Nostalgia is a powerful drug. More potent still is a sense of sentimentality for a time you have never known, one which maybe never even existed outside of the mind.
Arahi has been making waves in the local music scene, collaborating with the Bay’s finest creatives to produce quality content across a host of media. His short film, Haere Ake Nei, created by esteemed local artist, Putaanga Waitoa, was poignant and powerful. His Arts Festival show, The Hurricane Years was thoughtful and theatrical, combining elements of style and staging, dance and spoken word, to showcase his singular musical talent. This summer he shared the Black Barn stage with Dave Dobbyn, vying for place amongst the New Zealand greats.
Arahi creates a cloak of character he dons for performance. It’s a tool of transformation that allows him to become larger than life when he takes to the stage. Vampiric prophet and foppish glam rocker are all roles he has played.
But for this release, he channels a childhood fantasy, the hedonistic eighties rock star, consummately confident, veiled in good vibes and tight leather. His look is superlatively styled by vintage goddess Sarah Bell, of Spoilt Victorian Child, with input from scissors wizard John Lancashire of Napier hairdressing institution, Pearl. This pair of stylish spirit guides bestow on Arahi’s vision a stamp of authenticity. Having lived through the eighties, they remember the good, the bad and the ugly, and can expertly discern what to retain and what to discard. It’s a fertile companionship that produces otherworldly visuals both for media and live shows. The aesthetic is integral rather than ancillary to the music. What is being created here is a thought filled exhaustive experience, a feast for the senses.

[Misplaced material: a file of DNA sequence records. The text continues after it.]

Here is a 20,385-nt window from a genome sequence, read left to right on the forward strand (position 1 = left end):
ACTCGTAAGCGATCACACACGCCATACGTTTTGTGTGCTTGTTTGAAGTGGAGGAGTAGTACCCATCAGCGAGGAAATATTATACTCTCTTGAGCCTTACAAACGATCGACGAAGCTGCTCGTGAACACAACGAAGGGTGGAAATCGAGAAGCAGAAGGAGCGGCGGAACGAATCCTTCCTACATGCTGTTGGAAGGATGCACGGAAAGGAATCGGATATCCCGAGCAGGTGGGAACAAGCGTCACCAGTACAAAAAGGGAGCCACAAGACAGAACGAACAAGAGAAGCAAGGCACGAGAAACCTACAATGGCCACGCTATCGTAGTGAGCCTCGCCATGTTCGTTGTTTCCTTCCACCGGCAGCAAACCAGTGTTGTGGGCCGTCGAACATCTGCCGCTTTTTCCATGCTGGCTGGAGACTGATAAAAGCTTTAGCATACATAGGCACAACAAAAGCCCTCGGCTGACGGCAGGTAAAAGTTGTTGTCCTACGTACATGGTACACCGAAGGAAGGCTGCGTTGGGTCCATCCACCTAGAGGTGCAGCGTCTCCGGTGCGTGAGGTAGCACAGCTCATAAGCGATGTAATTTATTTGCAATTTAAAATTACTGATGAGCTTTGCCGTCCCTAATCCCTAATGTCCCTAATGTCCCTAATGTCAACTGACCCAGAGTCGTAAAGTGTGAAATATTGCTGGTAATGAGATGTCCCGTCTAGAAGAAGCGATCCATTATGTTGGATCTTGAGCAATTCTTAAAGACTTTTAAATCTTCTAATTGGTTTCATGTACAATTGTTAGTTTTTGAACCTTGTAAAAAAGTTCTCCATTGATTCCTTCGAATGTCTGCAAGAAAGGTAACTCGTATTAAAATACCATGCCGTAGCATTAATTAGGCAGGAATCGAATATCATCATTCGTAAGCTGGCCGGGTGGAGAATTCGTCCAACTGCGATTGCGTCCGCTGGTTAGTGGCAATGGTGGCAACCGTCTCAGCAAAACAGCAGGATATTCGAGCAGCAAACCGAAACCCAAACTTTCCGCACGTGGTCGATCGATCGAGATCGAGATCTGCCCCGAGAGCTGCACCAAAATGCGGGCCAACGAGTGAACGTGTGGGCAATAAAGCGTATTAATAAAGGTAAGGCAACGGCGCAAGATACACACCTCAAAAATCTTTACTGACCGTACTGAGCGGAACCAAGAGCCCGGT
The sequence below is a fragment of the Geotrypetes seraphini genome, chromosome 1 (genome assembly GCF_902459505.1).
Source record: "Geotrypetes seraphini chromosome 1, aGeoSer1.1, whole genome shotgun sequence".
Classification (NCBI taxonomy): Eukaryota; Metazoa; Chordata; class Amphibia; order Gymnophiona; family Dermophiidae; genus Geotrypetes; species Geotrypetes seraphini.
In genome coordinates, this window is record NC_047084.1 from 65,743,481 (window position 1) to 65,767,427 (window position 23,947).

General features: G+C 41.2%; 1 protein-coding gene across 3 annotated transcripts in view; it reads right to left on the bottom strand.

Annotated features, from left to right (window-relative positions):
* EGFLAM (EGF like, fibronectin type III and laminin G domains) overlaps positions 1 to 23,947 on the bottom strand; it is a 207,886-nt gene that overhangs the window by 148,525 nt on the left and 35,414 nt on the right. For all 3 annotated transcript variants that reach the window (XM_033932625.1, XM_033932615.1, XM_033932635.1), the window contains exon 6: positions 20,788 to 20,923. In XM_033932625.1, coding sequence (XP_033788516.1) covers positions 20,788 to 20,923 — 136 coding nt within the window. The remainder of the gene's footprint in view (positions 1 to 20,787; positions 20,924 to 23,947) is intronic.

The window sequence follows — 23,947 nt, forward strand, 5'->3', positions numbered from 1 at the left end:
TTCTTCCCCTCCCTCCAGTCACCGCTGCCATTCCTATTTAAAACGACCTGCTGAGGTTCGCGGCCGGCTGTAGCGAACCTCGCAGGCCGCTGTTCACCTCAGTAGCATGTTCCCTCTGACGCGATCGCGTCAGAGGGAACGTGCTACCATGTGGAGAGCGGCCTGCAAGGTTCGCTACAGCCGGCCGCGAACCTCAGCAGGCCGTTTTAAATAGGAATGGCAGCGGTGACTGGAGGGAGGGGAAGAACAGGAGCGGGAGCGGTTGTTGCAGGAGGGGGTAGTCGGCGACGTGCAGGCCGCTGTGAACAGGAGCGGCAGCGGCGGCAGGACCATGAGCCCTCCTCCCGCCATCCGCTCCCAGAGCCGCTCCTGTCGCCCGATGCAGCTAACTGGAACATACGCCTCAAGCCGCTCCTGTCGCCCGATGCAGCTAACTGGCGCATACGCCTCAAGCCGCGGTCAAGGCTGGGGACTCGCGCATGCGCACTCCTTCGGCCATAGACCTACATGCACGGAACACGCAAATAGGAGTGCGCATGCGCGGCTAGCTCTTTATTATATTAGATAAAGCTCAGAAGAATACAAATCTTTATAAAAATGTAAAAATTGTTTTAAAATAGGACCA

The song itself is a fun-filled poppy anthem for the summer that never was.
Predictable situational setbacks delayed the proposed December release, but in keeping with the retrospective vibe the timing is perfect. We need joyful music when times are hard and the sun’s warmth is fading. Particularly mixed like a relic of forgotten decades, it has a full, well rounded sound with Joe Dobson on drums and Phill Jones on bass, with KITA’s Nakita Tu-Bryant on backing vocals and Ed Zuccollo on synth and keys.
Like much of Arahi’s material, it charts the journey from innocence to experience, a classic coming of age tale of the struggle to hold on to hope in a world where disillusionment is inevitable. The title, ‘The Best Thing I’ve Ever Seen’, is presented in perpetual quotation marks, evoking a single raised eyebrow, an ironic tongue thrust into his cheek. The B-Side is his previously released ‘Searching in the Sun’, reimagined as something to get up and dance to and remixed with an eighties twist.
On the theme of yearning for a forgotten yesterday, Arahi has produced a limited run of cassette tapes, an analog antidote to the digitisation of today’s music. He’s interested in preserving aspects of entertainment we were, perhaps, too quick to discard in our rush to embrace the sonically Spotify-saturated future. The pleasure of a fold out cassette sleeve you can touch and feel cancels out the pain of painstakingly rewinding garbled tape with a pencil. Get your hands on one before they’re gone at his website and listen in on April 1.
It’s sure to be ‘the best thing you’ve ever seen’…until the next thing.